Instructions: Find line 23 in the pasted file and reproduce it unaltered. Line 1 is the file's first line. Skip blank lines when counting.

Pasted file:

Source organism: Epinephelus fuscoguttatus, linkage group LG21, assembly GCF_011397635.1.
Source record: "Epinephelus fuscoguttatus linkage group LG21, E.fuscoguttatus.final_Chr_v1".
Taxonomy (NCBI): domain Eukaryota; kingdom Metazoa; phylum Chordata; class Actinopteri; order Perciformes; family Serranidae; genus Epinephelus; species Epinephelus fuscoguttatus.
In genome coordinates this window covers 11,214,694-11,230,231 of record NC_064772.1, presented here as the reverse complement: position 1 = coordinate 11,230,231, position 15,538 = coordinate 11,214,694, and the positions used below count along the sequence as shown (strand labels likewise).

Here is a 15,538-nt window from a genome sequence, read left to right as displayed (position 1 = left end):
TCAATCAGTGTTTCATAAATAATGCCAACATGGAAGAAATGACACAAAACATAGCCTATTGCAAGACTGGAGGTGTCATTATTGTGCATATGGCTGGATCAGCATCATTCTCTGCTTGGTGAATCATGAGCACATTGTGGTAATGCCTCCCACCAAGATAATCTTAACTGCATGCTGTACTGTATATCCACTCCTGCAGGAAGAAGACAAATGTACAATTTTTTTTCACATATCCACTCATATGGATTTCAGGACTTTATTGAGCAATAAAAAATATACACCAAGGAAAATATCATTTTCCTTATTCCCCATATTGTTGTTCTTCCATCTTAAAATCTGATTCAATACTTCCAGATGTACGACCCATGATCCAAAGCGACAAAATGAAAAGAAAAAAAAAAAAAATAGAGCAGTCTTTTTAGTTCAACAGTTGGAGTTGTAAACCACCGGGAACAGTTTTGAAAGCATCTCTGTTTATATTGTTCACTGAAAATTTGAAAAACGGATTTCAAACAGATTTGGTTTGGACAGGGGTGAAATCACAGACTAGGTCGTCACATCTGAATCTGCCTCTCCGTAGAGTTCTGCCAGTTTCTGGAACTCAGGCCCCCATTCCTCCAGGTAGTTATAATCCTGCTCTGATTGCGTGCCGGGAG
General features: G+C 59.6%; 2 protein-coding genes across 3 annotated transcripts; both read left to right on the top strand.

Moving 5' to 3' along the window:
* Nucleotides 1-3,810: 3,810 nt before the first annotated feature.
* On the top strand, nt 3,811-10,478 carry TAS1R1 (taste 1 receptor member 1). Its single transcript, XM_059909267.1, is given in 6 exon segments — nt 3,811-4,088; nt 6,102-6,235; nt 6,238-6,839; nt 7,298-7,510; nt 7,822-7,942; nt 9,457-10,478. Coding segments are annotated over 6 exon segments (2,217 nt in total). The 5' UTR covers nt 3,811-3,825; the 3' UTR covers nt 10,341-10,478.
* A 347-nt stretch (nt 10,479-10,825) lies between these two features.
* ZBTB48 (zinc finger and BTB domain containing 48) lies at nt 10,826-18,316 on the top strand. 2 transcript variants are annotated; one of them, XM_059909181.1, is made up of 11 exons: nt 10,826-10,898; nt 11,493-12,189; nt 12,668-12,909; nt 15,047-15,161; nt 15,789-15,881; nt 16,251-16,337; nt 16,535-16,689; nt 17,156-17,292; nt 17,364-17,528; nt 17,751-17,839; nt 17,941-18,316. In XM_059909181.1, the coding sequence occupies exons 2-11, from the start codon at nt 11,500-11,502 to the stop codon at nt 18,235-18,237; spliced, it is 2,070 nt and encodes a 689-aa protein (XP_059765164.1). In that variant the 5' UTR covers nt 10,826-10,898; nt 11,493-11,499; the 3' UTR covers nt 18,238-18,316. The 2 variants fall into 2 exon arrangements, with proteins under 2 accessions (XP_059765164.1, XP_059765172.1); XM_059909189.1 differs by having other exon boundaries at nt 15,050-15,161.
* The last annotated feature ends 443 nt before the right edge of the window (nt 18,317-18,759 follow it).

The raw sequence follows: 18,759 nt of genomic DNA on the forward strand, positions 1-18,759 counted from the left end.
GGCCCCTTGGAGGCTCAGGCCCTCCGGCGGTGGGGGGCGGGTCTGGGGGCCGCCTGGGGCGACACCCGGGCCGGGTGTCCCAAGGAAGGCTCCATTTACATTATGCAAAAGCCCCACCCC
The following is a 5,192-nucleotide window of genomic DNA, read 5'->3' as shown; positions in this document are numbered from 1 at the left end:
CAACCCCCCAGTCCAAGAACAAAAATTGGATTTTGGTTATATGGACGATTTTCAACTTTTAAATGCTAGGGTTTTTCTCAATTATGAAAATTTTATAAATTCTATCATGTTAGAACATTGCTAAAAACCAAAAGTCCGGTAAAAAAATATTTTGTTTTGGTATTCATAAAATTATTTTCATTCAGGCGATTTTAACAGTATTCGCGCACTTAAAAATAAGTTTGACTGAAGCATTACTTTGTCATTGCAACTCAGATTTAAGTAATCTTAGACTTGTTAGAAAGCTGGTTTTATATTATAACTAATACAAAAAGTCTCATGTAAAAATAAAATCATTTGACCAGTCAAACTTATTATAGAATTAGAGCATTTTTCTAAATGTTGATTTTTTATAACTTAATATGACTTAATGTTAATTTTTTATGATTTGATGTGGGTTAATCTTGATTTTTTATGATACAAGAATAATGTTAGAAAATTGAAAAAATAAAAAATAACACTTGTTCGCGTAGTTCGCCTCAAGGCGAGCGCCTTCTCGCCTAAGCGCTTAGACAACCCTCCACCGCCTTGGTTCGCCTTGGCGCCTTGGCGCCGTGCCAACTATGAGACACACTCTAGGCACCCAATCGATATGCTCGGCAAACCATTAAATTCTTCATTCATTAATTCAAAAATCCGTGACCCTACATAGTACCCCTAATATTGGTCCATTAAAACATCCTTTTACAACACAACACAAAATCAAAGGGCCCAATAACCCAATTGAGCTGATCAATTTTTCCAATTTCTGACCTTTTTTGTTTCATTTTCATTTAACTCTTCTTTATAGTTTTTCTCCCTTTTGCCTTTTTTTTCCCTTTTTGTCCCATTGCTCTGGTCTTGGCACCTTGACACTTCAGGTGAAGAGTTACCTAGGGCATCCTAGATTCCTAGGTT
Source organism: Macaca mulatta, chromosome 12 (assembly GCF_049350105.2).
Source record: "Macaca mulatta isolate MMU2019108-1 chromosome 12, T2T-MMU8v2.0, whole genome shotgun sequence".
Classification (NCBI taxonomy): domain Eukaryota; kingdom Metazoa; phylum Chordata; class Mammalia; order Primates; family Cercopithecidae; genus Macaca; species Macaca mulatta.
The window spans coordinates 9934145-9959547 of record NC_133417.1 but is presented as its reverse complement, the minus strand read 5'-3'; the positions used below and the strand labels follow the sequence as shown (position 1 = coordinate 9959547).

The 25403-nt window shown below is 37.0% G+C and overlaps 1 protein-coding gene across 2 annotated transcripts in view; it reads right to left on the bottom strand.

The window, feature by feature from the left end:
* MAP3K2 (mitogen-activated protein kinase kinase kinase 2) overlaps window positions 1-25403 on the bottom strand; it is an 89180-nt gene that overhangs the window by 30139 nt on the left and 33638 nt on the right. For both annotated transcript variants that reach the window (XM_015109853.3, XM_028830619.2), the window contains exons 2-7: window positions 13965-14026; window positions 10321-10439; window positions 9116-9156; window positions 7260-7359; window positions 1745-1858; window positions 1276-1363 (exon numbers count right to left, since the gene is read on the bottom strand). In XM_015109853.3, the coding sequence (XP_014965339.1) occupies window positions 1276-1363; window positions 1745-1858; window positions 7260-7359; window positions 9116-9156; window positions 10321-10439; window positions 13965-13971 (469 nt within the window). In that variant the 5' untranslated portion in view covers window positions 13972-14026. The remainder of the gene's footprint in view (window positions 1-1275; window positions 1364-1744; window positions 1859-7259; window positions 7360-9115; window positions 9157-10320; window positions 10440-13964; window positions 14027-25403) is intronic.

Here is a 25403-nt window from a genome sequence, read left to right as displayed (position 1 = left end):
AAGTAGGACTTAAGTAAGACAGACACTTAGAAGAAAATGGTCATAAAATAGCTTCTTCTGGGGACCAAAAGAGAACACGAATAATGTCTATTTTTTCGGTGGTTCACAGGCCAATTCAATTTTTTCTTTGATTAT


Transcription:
The window, feature by feature from the left end: